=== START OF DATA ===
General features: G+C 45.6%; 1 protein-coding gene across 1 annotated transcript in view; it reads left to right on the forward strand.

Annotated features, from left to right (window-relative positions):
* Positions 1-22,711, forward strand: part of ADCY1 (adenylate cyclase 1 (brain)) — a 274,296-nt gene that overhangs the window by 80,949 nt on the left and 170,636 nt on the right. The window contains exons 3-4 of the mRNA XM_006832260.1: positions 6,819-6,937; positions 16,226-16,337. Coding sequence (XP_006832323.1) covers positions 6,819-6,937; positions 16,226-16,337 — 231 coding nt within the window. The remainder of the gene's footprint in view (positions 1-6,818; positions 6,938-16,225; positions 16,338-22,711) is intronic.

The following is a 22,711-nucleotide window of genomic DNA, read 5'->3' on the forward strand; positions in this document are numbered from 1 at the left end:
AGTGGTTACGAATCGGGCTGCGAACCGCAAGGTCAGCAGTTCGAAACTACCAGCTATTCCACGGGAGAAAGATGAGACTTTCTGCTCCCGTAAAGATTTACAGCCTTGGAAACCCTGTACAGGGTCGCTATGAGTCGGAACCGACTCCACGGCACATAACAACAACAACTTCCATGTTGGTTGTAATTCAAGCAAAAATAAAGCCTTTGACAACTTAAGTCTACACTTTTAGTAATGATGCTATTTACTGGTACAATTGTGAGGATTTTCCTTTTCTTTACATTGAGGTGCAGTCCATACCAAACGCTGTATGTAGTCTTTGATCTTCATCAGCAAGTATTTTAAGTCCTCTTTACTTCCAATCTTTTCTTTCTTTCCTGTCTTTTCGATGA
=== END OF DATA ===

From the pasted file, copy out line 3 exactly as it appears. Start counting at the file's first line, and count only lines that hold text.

* Positions 1-22,711, forward strand: part of ADCY1 (adenylate cyclase 1 (brain)) — a 274,296-nt gene that overhangs the window by 80,949 nt on the left and 170,636 nt on the right. The window contains exons 3-4 of the mRNA XM_006832260.1: positions 6,819-6,937; positions 16,226-16,337. Coding sequence (XP_006832323.1) covers positions 6,819-6,937; positions 16,226-16,337 — 231 coding nt within the window. The remainder of the gene's footprint in view (positions 1-6,818; positions 6,938-16,225; positions 16,338-22,711) is intronic.